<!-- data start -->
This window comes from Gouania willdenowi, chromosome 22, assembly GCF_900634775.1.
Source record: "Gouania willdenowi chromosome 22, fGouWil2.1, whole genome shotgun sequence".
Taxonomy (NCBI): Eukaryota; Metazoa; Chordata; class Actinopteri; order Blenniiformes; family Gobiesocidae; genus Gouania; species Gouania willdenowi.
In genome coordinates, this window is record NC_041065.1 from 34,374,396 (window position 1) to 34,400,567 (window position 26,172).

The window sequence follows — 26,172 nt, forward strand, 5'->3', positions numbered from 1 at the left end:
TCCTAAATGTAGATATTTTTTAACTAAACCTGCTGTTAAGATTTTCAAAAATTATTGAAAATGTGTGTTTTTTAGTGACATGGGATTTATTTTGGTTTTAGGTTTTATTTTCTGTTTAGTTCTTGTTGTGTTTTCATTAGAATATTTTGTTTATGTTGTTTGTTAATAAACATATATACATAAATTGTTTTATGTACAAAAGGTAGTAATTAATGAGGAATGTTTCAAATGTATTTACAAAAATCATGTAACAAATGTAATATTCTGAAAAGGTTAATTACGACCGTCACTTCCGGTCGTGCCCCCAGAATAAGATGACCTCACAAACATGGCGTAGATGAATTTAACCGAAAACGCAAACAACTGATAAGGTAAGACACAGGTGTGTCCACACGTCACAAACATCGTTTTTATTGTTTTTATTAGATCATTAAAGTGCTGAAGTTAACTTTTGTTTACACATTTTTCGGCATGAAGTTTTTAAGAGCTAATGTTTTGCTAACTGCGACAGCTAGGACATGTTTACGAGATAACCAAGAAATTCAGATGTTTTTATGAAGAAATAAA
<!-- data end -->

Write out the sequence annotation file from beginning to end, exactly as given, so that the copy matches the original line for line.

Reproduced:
This window comes from Gouania willdenowi, chromosome 22, assembly GCF_900634775.1.
Source record: "Gouania willdenowi chromosome 22, fGouWil2.1, whole genome shotgun sequence".
Taxonomy (NCBI): Eukaryota; Metazoa; Chordata; class Actinopteri; order Blenniiformes; family Gobiesocidae; genus Gouania; species Gouania willdenowi.
In genome coordinates, this window is record NC_041065.1 from 34,374,396 (window position 1) to 34,400,567 (window position 26,172).

The window sequence follows — 26,172 nt, forward strand, 5'->3', positions numbered from 1 at the left end:
TCCTAAATGTAGATATTTTTTAACTAAACCTGCTGTTAAGATTTTCAAAAATTATTGAAAATGTGTGTTTTTTAGTGACATGGGATTTATTTTGGTTTTAGGTTTTATTTTCTGTTTAGTTCTTGTTGTGTTTTCATTAGAATATTTTGTTTATGTTGTTTGTTAATAAACATATATACATAAATTGTTTTATGTACAAAAGGTAGTAATTAATGAGGAATGTTTCAAATGTATTTACAAAAATCATGTAACAAATGTAATATTCTGAAAAGGTTAATTACGACCGTCACTTCCGGTCGTGCCCCCAGAATAAGATGACCTCACAAACATGGCGTAGATGAATTTAACCGAAAACGCAAACAACTGATAAGGTAAGACACAGGTGTGTCCACACGTCACAAACATCGTTTTTATTGTTTTTATTAGATCATTAAAGTGCTGAAGTTAACTTTTGTTTACACATTTTTCGGCATGAAGTTTTTAAGAGCTAATGTTTTGCTAACTGCGACAGCTAGGACATGTTTACGAGATAACCAAGAAATTCAGATGTTTTTATGAAGAAATAAA